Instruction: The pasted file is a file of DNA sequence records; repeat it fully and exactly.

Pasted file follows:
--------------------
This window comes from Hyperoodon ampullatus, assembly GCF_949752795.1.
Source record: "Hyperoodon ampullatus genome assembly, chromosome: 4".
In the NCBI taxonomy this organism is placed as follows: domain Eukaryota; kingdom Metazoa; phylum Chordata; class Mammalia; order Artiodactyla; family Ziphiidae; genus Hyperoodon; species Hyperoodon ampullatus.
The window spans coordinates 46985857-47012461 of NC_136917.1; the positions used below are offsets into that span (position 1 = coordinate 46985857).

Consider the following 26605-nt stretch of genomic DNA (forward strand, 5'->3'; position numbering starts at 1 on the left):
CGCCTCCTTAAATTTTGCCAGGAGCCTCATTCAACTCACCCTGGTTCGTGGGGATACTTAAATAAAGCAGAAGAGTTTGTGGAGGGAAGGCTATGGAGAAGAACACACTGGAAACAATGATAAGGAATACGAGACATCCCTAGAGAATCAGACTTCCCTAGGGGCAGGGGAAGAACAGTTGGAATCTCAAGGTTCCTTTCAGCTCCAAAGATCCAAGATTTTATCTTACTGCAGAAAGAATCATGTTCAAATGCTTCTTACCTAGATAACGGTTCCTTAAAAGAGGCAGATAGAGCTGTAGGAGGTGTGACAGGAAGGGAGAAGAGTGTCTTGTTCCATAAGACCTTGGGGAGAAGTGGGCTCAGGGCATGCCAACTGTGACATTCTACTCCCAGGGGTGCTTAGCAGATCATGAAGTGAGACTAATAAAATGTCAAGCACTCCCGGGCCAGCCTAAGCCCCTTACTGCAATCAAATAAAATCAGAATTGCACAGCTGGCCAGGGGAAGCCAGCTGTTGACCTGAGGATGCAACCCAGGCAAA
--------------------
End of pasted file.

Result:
This window comes from Hyperoodon ampullatus, assembly GCF_949752795.1.
Source record: "Hyperoodon ampullatus genome assembly, chromosome: 4".
In the NCBI taxonomy this organism is placed as follows: domain Eukaryota; kingdom Metazoa; phylum Chordata; class Mammalia; order Artiodactyla; family Ziphiidae; genus Hyperoodon; species Hyperoodon ampullatus.
The window spans coordinates 46985857-47012461 of NC_136917.1; the positions used below are offsets into that span (position 1 = coordinate 46985857).

Consider the following 26605-nt stretch of genomic DNA (forward strand, 5'->3'; position numbering starts at 1 on the left):
CGCCTCCTTAAATTTTGCCAGGAGCCTCATTCAACTCACCCTGGTTCGTGGGGATACTTAAATAAAGCAGAAGAGTTTGTGGAGGGAAGGCTATGGAGAAGAACACACTGGAAACAATGATAAGGAATACGAGACATCCCTAGAGAATCAGACTTCCCTAGGGGCAGGGGAAGAACAGTTGGAATCTCAAGGTTCCTTTCAGCTCCAAAGATCCAAGATTTTATCTTACTGCAGAAAGAATCATGTTCAAATGCTTCTTACCTAGATAACGGTTCCTTAAAAGAGGCAGATAGAGCTGTAGGAGGTGTGACAGGAAGGGAGAAGAGTGTCTTGTTCCATAAGACCTTGGGGAGAAGTGGGCTCAGGGCATGCCAACTGTGACATTCTACTCCCAGGGGTGCTTAGCAGATCATGAAGTGAGACTAATAAAATGTCAAGCACTCCCGGGCCAGCCTAAGCCCCTTACTGCAATCAAATAAAATCAGAATTGCACAGCTGGCCAGGGGAAGCCAGCTGTTGACCTGAGGATGCAACCCAGGCAAA